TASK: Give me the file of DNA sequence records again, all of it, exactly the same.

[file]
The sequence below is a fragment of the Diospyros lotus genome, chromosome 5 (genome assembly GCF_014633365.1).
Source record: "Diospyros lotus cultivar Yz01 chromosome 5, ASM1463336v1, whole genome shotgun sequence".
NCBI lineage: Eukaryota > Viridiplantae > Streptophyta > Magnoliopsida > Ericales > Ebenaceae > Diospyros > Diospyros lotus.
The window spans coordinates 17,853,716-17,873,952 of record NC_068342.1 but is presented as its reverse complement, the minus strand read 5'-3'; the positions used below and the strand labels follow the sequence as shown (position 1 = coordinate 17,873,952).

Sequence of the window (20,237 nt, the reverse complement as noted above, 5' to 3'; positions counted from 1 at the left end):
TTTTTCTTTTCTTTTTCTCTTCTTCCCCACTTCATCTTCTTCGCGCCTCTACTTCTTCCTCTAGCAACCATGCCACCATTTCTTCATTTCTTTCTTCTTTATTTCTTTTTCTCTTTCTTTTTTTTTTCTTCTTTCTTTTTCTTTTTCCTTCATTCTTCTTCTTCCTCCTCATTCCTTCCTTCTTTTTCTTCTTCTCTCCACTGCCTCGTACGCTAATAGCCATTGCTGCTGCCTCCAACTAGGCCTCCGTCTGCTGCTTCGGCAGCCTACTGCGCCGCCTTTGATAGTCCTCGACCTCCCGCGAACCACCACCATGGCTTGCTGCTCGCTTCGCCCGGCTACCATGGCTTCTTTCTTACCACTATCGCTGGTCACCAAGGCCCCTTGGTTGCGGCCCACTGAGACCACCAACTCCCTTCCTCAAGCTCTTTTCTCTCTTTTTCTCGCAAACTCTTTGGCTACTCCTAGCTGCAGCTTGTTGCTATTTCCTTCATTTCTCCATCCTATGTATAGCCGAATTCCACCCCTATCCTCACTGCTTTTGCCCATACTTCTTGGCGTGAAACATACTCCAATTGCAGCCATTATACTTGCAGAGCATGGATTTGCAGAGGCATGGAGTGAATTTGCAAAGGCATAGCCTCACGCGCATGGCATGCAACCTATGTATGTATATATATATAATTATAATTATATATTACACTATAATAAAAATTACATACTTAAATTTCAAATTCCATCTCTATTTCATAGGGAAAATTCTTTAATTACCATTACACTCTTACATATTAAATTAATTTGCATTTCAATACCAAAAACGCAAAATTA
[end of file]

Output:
The sequence below is a fragment of the Diospyros lotus genome, chromosome 5 (genome assembly GCF_014633365.1).
Source record: "Diospyros lotus cultivar Yz01 chromosome 5, ASM1463336v1, whole genome shotgun sequence".
NCBI lineage: Eukaryota > Viridiplantae > Streptophyta > Magnoliopsida > Ericales > Ebenaceae > Diospyros > Diospyros lotus.
The window spans coordinates 17,853,716-17,873,952 of record NC_068342.1 but is presented as its reverse complement, the minus strand read 5'-3'; the positions used below and the strand labels follow the sequence as shown (position 1 = coordinate 17,873,952).

Sequence of the window (20,237 nt, the reverse complement as noted above, 5' to 3'; positions counted from 1 at the left end):
TTTTTCTTTTCTTTTTCTCTTCTTCCCCACTTCATCTTCTTCGCGCCTCTACTTCTTCCTCTAGCAACCATGCCACCATTTCTTCATTTCTTTCTTCTTTATTTCTTTTTCTCTTTCTTTTTTTTTTCTTCTTTCTTTTTCTTTTTCCTTCATTCTTCTTCTTCCTCCTCATTCCTTCCTTCTTTTTCTTCTTCTCTCCACTGCCTCGTACGCTAATAGCCATTGCTGCTGCCTCCAACTAGGCCTCCGTCTGCTGCTTCGGCAGCCTACTGCGCCGCCTTTGATAGTCCTCGACCTCCCGCGAACCACCACCATGGCTTGCTGCTCGCTTCGCCCGGCTACCATGGCTTCTTTCTTACCACTATCGCTGGTCACCAAGGCCCCTTGGTTGCGGCCCACTGAGACCACCAACTCCCTTCCTCAAGCTCTTTTCTCTCTTTTTCTCGCAAACTCTTTGGCTACTCCTAGCTGCAGCTTGTTGCTATTTCCTTCATTTCTCCATCCTATGTATAGCCGAATTCCACCCCTATCCTCACTGCTTTTGCCCATACTTCTTGGCGTGAAACATACTCCAATTGCAGCCATTATACTTGCAGAGCATGGATTTGCAGAGGCATGGAGTGAATTTGCAAAGGCATAGCCTCACGCGCATGGCATGCAACCTATGTATGTATATATATATAATTATAATTATATATTACACTATAATAAAAATTACATACTTAAATTTCAAATTCCATCTCTATTTCATAGGGAAAATTCTTTAATTACCATTACACTCTTACATATTAAATTAATTTGCATTTCAATACCAAAAACGCAAAATTA